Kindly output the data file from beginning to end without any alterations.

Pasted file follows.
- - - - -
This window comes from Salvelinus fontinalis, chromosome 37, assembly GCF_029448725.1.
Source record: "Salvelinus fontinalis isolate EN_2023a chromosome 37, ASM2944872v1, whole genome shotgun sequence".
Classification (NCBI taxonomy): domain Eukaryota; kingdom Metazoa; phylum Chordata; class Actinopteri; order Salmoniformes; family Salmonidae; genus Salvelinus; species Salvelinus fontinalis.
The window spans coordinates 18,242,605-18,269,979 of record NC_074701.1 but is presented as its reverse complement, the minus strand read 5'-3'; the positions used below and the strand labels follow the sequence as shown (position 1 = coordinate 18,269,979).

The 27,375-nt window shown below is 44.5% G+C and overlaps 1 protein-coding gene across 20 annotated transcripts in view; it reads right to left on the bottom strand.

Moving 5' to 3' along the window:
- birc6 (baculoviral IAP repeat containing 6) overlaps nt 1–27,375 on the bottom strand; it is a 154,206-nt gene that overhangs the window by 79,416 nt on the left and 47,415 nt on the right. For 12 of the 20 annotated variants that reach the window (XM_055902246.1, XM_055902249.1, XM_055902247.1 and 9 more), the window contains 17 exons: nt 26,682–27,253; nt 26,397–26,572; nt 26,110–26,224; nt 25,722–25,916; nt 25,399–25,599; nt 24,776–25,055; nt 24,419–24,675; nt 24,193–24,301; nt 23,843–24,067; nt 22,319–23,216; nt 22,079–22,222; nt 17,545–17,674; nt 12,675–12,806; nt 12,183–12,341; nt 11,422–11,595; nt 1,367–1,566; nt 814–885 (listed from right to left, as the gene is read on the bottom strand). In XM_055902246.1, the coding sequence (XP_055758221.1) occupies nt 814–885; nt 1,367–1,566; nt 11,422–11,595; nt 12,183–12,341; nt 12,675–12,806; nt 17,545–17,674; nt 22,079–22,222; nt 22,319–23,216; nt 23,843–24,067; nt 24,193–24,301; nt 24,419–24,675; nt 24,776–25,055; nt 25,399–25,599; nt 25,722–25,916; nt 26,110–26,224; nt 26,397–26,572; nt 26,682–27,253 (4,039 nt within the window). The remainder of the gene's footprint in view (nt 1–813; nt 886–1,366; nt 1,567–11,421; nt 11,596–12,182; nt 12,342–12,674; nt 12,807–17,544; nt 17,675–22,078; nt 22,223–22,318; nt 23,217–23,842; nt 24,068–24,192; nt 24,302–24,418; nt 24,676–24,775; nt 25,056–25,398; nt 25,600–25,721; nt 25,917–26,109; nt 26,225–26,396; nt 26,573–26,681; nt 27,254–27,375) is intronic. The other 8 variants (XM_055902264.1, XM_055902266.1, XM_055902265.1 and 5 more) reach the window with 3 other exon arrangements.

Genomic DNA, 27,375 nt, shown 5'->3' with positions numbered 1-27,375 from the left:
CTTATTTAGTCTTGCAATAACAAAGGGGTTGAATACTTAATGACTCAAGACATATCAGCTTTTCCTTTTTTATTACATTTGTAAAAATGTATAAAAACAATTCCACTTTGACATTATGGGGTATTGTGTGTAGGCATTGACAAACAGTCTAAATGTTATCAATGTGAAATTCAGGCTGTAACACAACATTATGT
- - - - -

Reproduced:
This window comes from Salvelinus fontinalis, chromosome 37, assembly GCF_029448725.1.
Source record: "Salvelinus fontinalis isolate EN_2023a chromosome 37, ASM2944872v1, whole genome shotgun sequence".
Classification (NCBI taxonomy): domain Eukaryota; kingdom Metazoa; phylum Chordata; class Actinopteri; order Salmoniformes; family Salmonidae; genus Salvelinus; species Salvelinus fontinalis.
The window spans coordinates 18,242,605-18,269,979 of record NC_074701.1 but is presented as its reverse complement, the minus strand read 5'-3'; the positions used below and the strand labels follow the sequence as shown (position 1 = coordinate 18,269,979).

The 27,375-nt window shown below is 44.5% G+C and overlaps 1 protein-coding gene across 20 annotated transcripts in view; it reads right to left on the bottom strand.

Moving 5' to 3' along the window:
- birc6 (baculoviral IAP repeat containing 6) overlaps nt 1–27,375 on the bottom strand; it is a 154,206-nt gene that overhangs the window by 79,416 nt on the left and 47,415 nt on the right. For 12 of the 20 annotated variants that reach the window (XM_055902246.1, XM_055902249.1, XM_055902247.1 and 9 more), the window contains 17 exons: nt 26,682–27,253; nt 26,397–26,572; nt 26,110–26,224; nt 25,722–25,916; nt 25,399–25,599; nt 24,776–25,055; nt 24,419–24,675; nt 24,193–24,301; nt 23,843–24,067; nt 22,319–23,216; nt 22,079–22,222; nt 17,545–17,674; nt 12,675–12,806; nt 12,183–12,341; nt 11,422–11,595; nt 1,367–1,566; nt 814–885 (listed from right to left, as the gene is read on the bottom strand). In XM_055902246.1, the coding sequence (XP_055758221.1) occupies nt 814–885; nt 1,367–1,566; nt 11,422–11,595; nt 12,183–12,341; nt 12,675–12,806; nt 17,545–17,674; nt 22,079–22,222; nt 22,319–23,216; nt 23,843–24,067; nt 24,193–24,301; nt 24,419–24,675; nt 24,776–25,055; nt 25,399–25,599; nt 25,722–25,916; nt 26,110–26,224; nt 26,397–26,572; nt 26,682–27,253 (4,039 nt within the window). The remainder of the gene's footprint in view (nt 1–813; nt 886–1,366; nt 1,567–11,421; nt 11,596–12,182; nt 12,342–12,674; nt 12,807–17,544; nt 17,675–22,078; nt 22,223–22,318; nt 23,217–23,842; nt 24,068–24,192; nt 24,302–24,418; nt 24,676–24,775; nt 25,056–25,398; nt 25,600–25,721; nt 25,917–26,109; nt 26,225–26,396; nt 26,573–26,681; nt 27,254–27,375) is intronic. The other 8 variants (XM_055902264.1, XM_055902266.1, XM_055902265.1 and 5 more) reach the window with 3 other exon arrangements.

Genomic DNA, 27,375 nt, shown 5'->3' with positions numbered 1-27,375 from the left:
CTTATTTAGTCTTGCAATAACAAAGGGGTTGAATACTTAATGACTCAAGACATATCAGCTTTTCCTTTTTTATTACATTTGTAAAAATGTATAAAAACAATTCCACTTTGACATTATGGGGTATTGTGTGTAGGCATTGACAAACAGTCTAAATGTTATCAATGTGAAATTCAGGCTGTAACACAACATTATGT